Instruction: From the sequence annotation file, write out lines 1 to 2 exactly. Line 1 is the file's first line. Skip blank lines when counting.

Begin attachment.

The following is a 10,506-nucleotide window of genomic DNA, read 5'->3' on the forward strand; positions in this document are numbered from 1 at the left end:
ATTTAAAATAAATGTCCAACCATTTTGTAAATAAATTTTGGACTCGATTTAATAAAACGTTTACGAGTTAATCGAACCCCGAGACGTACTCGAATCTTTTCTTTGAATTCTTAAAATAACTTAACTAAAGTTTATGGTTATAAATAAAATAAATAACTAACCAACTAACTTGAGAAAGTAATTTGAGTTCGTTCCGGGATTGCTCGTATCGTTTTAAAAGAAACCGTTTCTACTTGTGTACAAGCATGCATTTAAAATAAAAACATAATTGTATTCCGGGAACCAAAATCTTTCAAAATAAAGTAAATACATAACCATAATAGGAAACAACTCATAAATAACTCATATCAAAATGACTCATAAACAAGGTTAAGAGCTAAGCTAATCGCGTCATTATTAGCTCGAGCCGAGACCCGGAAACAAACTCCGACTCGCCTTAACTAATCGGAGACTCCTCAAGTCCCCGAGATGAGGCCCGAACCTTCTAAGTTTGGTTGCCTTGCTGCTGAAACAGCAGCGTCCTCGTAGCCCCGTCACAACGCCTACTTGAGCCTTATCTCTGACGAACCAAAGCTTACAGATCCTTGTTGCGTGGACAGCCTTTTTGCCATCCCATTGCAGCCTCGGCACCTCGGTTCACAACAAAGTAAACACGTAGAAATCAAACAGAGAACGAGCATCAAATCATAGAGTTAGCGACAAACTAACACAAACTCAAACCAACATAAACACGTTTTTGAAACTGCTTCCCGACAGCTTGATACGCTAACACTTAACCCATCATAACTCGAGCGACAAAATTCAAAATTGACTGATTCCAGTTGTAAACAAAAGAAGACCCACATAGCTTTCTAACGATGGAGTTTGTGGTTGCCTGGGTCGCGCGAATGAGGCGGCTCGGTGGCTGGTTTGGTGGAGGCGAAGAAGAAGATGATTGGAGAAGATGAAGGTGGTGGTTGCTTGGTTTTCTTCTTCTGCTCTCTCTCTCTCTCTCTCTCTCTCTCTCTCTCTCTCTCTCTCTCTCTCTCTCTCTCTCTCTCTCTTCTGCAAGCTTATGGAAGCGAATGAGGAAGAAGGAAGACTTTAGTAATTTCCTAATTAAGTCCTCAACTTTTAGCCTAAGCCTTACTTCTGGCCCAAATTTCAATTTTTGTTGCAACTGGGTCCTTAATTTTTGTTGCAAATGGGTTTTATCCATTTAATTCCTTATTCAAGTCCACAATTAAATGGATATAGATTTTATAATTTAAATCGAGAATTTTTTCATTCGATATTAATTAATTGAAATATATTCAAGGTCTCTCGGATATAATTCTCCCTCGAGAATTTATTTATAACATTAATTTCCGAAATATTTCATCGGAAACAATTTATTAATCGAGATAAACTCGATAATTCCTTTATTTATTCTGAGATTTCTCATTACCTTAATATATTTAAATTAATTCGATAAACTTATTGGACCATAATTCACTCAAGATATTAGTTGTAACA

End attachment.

The following is a 10,506-nucleotide window of genomic DNA, read 5'->3' on the forward strand; positions in this document are numbered from 1 at the left end:
ATTTAAAATAAATGTCCAACCATTTTGTAAATAAATTTTGGACTCGATTTAATAAAACGTTTACGAGTTAATCGAACCCCGAGACGTACTCGAATCTTTTCTTTGAATTCTTAAAATAACTTAACTAAAGTTTATGGTTATAAATAAAATAAATAACTAACCAACTAACTTGAGAAAGTAATTTGAGTTCGTTCCGGGATTGCTCGTATCGTTTTAAAAGAAACCGTTTCTACTTGTGTACAAGCATGCATTTAAAATAAAAACATAATTGTATTCCGGGAACCAAAATCTTTCAAAATAAAGTAAATACATAACCATAATAGGAAACAACTCATAAATAACTCATATCAAAATGACTCATAAACAAGGTTAAGAGCTAAGCTAATCGCGTCATTATTAGCTCGAGCCGAGACCCGGAAACAAACTCCGACTCGCCTTAACTAATCGGAGACTCCTCAAGTCCCCGAGATGAGGCCCGAACCTTCTAAGTTTGGTTGCCTTGCTGCTGAAACAGCAGCGTCCTCGTAGCCCCGTCACAACGCCTACTTGAGCCTTATCTCTGACGAACCAAAGCTTACAGATCCTTGTTGCGTGGACAGCCTTTTTGCCATCCCATTGCAGCCTCGGCACCTCGGTTCACAACAAAGTAAACACGTAGAAATCAAACAGAGAACGAGCATCAAATCATAGAGTTAGCGACAAACTAACACAAACTCAAACCAACATAAACACGTTTTTGAAACTGCTTCCCGACAGCTTGATACGCTAACACTTAACCCATCATAACTCGAGCGACAAAATTCAAAATTGACTGATTCCAGTTGTAAACAAAAGAAGACCCACATAGCTTTCTAACGATGGAGTTTGTGGTTGCCTGGGTCGCGCGAATGAGGCGGCTCGGTGGCTGGTTTGGTGGAGGCGAAGAAGAAGATGATTGGAGAAGATGAAGGTGGTGGTTGCTTGGTTTTCTTCTTCTGCTCTCTCTCTCTCTCTCTCTCTCTCTCTCTCTCTCTCTCTCTCTCTCTCTCTCTCTCTCTCTCTCTTCTGCAAGCTTATGGAAGCGAATGAGGAAGAAGGAAGACTTTAGTAATTTCCTAATTAAGTCCTCAACTTTTAGCCTAAGCCTTACTTCTGGCCCAAATTTCAATTTTTGTTGCAACTGGGTCCTTAATTTTTGTTGCAAATGGGTTTTATCCATTTAATTCCTTATTCAAGTCCACAATTAAATGGATATAGATTTTATAATTTAAATCGAGAATTTTTTCATTCGATATTAATTAATTGAAATATATTCAAGGTCTCTCGGATATAATTCTCCCTCGAGAATTTATTTATAACATTAATTTCCGAAATATTTCATCGGAAACAATTTATTAATCGAGATAAACTCGATAATTCCTTTATTTATTCTGAGATTTCTCATTACCTTAATATATTTAAATTAATTCGATAAACTTATTGGACCATAATTCACTCAAGATATTAGTTGTAACA